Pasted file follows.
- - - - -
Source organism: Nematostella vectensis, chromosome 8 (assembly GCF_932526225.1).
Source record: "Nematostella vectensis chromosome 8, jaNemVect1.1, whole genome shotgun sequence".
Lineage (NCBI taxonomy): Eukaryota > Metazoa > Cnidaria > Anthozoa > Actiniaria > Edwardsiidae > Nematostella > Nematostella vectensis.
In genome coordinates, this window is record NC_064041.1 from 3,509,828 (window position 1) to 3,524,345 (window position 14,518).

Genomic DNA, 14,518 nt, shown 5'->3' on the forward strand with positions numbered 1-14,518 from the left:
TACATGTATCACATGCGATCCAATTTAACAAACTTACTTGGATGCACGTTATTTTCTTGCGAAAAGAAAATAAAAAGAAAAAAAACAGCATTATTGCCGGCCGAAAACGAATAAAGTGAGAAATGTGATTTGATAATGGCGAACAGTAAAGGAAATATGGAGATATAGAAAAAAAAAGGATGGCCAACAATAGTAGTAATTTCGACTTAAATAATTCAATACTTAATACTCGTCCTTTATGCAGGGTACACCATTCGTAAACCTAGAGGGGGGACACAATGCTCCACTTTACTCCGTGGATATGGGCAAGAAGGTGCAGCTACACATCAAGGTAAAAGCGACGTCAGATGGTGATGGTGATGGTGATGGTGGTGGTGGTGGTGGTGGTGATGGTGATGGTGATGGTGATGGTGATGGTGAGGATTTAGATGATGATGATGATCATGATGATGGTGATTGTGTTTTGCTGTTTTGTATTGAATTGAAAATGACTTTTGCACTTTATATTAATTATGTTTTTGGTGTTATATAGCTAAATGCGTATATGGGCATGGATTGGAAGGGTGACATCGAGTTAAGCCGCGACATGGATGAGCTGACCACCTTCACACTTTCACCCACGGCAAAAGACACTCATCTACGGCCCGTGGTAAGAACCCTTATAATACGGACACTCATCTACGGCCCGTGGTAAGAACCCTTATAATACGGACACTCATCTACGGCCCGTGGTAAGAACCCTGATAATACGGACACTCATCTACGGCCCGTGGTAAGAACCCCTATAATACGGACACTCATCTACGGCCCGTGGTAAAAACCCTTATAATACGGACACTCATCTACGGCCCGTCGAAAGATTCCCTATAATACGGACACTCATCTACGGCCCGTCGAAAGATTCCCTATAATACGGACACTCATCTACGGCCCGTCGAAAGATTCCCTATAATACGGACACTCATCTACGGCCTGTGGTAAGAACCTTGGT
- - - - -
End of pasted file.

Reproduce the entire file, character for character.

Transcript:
Source organism: Nematostella vectensis, chromosome 8 (assembly GCF_932526225.1).
Source record: "Nematostella vectensis chromosome 8, jaNemVect1.1, whole genome shotgun sequence".
Lineage (NCBI taxonomy): Eukaryota > Metazoa > Cnidaria > Anthozoa > Actiniaria > Edwardsiidae > Nematostella > Nematostella vectensis.
In genome coordinates, this window is record NC_064041.1 from 3,509,828 (window position 1) to 3,524,345 (window position 14,518).

Genomic DNA, 14,518 nt, shown 5'->3' on the forward strand with positions numbered 1-14,518 from the left:
TACATGTATCACATGCGATCCAATTTAACAAACTTACTTGGATGCACGTTATTTTCTTGCGAAAAGAAAATAAAAAGAAAAAAAACAGCATTATTGCCGGCCGAAAACGAATAAAGTGAGAAATGTGATTTGATAATGGCGAACAGTAAAGGAAATATGGAGATATAGAAAAAAAAAGGATGGCCAACAATAGTAGTAATTTCGACTTAAATAATTCAATACTTAATACTCGTCCTTTATGCAGGGTACACCATTCGTAAACCTAGAGGGGGGACACAATGCTCCACTTTACTCCGTGGATATGGGCAAGAAGGTGCAGCTACACATCAAGGTAAAAGCGACGTCAGATGGTGATGGTGATGGTGATGGTGGTGGTGGTGGTGGTGGTGATGGTGATGGTGATGGTGATGGTGATGGTGAGGATTTAGATGATGATGATGATCATGATGATGGTGATTGTGTTTTGCTGTTTTGTATTGAATTGAAAATGACTTTTGCACTTTATATTAATTATGTTTTTGGTGTTATATAGCTAAATGCGTATATGGGCATGGATTGGAAGGGTGACATCGAGTTAAGCCGCGACATGGATGAGCTGACCACCTTCACACTTTCACCCACGGCAAAAGACACTCATCTACGGCCCGTGGTAAGAACCCTTATAATACGGACACTCATCTACGGCCCGTGGTAAGAACCCTTATAATACGGACACTCATCTACGGCCCGTGGTAAGAACCCTGATAATACGGACACTCATCTACGGCCCGTGGTAAGAACCCCTATAATACGGACACTCATCTACGGCCCGTGGTAAAAACCCTTATAATACGGACACTCATCTACGGCCCGTCGAAAGATTCCCTATAATACGGACACTCATCTACGGCCCGTCGAAAGATTCCCTATAATACGGACACTCATCTACGGCCCGTCGAAAGATTCCCTATAATACGGACACTCATCTACGGCCTGTGGTAAGAACCTTGGT